December 27, 2013 |
GAZIANTEP, Turkey - Just when you thought you had the measure of the war crimes in Syria, the Assad regime goes one worse. The Syrian government is blocking efforts to distribute polio vaccine to children in opposition-controlled areas, who are the most endangered after an outbreak in October. More shocking, the United Nations and the international community are bowing to Assad and failing to get the vaccine to the children. This timidity could spark a polio epidemic throughout the Mideast.
April 15, 2013 |
Hilary Koprowski, a virologist and former director of the Wistar Institute who developed the first polio vaccine and helped improve the rabies vaccine for humans, has died. Koprowski, who was 96 and had been in declining health in recent months, died Thursday of pneumonia at his home in Wynnewood, according to his son Christopher Koprowski, chief of radiation oncology at the Helen F. Graham Cancer Center at the Christiana Care Health System. "Hilary Koprowski left an enduring mark on medical science and the health of humankind, and his many accomplishments serve as a testament to his legacy," said Russel E. Kaufman, president and chief executive officer of the Wistar Institute.
December 20, 2012 |
PESHAWAR, Pakistan - The United Nations suspended its polio vaccination drive in Pakistan on Wednesday after eight people involved in the effort were shot dead in the past two days, a U.N. official said. The suspension was a grave blow to the drive to bring an end to the scourge of polio in Pakistan, one of only three countries where the crippling disease still survives. On Wednesday, gunmen shot at a woman working on the campaign in northwest Pakistan, killing her and her driver, one of five attacks during the day on polio workers.
August 11, 2010 |
In a dispute with an air of déjà vu, Hilary Koprowski - the brilliant and feisty 93-year-old researcher who developed the first oral polio vaccine - is suing Thomas Jefferson University, where he moved in 1992 after being ousted as director of the Wistar Institute. In legal papers filed Friday in federal court in Philadelphia, Koprowski claims Jefferson has violated the Americans with Disabilities Act by refusing to let him retain - at his own expense - five employees who help him deal with age-related infirmities that "affect his ability to sit, stand, walk, and hear.
April 12, 2005 |
Fifty years ago today, we were introduced to the polio vaccine, an invention that transformed the nation and eventually the world. It is hard to imagine what it must have been like to be a parent in 1954, unable to protect your child from a disease indiscriminately snatching futures and lives. Thanks to this vaccine, today's parents don't have to. With the polio vaccine, and many others now routine in pediatric care, American children are now protected from diseases that 50 years ago terrorized their grandparents.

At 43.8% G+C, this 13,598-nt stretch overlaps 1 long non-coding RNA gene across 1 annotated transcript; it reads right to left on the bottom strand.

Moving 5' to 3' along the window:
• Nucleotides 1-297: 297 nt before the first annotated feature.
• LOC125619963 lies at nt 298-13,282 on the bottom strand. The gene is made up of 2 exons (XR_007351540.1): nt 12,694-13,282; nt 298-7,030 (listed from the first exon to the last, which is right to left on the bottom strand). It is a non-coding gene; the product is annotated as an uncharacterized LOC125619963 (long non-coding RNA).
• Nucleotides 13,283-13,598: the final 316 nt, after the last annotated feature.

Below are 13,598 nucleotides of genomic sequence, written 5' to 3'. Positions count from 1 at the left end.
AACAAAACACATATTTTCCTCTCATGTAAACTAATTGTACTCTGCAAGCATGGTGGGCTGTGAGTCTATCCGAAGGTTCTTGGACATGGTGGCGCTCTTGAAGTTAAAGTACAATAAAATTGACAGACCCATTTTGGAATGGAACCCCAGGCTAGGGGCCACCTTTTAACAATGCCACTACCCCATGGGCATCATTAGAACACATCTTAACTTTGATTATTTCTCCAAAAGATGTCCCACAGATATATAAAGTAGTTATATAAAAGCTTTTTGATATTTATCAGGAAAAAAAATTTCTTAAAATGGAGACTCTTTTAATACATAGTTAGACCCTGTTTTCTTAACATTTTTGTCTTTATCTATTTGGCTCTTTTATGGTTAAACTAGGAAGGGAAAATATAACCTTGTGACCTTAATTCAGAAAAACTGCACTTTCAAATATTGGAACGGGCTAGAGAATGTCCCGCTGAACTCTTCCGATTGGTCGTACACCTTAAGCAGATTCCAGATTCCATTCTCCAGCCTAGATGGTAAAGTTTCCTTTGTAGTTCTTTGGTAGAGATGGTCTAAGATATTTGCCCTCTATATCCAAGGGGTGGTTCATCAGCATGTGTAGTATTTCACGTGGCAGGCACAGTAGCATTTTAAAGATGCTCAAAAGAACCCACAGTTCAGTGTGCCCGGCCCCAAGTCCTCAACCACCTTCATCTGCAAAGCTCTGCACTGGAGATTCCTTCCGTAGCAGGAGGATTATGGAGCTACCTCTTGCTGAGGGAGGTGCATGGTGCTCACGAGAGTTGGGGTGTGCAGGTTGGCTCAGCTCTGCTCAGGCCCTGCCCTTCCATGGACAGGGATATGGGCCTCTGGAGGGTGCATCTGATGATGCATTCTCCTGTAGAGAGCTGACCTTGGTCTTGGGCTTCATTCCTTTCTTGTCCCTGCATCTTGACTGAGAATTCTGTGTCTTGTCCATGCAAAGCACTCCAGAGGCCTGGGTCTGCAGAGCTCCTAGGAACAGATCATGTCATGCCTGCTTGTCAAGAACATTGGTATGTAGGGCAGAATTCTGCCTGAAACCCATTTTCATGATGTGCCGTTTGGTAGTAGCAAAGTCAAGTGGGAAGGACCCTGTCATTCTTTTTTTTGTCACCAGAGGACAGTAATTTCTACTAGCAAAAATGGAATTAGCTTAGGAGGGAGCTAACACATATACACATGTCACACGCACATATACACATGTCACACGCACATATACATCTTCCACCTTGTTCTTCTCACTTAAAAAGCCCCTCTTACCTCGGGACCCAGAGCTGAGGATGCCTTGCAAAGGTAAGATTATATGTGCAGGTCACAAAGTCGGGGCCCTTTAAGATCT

April 11, 2005 |
Just two weeks after the world heard the Salk polio vaccine was safe and effective, children started dying from it. In a little-remembered chapter of polio history, about 40,000 children in the United States developed temporary symptoms of the crippling disease after being injected with vaccine that inadvertently contained live polio virus. Five children died and 51 were permanently paralyzed by the faulty vaccine, which was pulled off the market, according to Paul Offit, an infectious disease doctor who has researched the case.
April 4, 2005 |
This month marks the 50th anniversary of one of the greatest achievements of the last century: Jonas Salk's polio vaccine. Few people now can recall the decades-long search for this vaccine, and how it involved many unsuccessful attempts and relied on the help of thousands of volunteers. But ultimately, the search was successful and the vaccine was proved effective. Today, the great scientific and public-health challenge is the search for a vaccine against AIDS, and just like half a century ago, volunteers in clinical trials can play a critical role in those efforts - including some in our region.
September 13, 2004 |
In the Al Aelaam district of Baghdad, two women carrying a cooler full of polio vaccine and pieces of blue chalk go house to house, knocking on doors and squeezing two drops of the slightly bitter liquid into the mouth of each child under 5 years old. Though most of the children wail, mothers and fathers smile as they watch vaccination teams put a mark on the front gate of each home, noting who has been immunized and who hasn't. For the parents, it's the return of a welcome tradition that assures their children are safe from at least one threat in dangerous post-invasion Iraq.
October 14, 2003 |
The nation's top scientists have confirmed the adage that everybody talks about the weather but nobody can do much about it - even though states, cities and utilities are spending millions of dollars trying. Attempts to make it rain by seeding clouds are increasing worldwide, with 66 efforts underway in America, mostly in the parched West, but there's no scientific evidence that it works, the National Academy of Sciences concluded yesterday. In 10 states and two dozen countries, meteorologists are seeding clouds, usually with silver iodide, in an effort to unleash more rain and snow.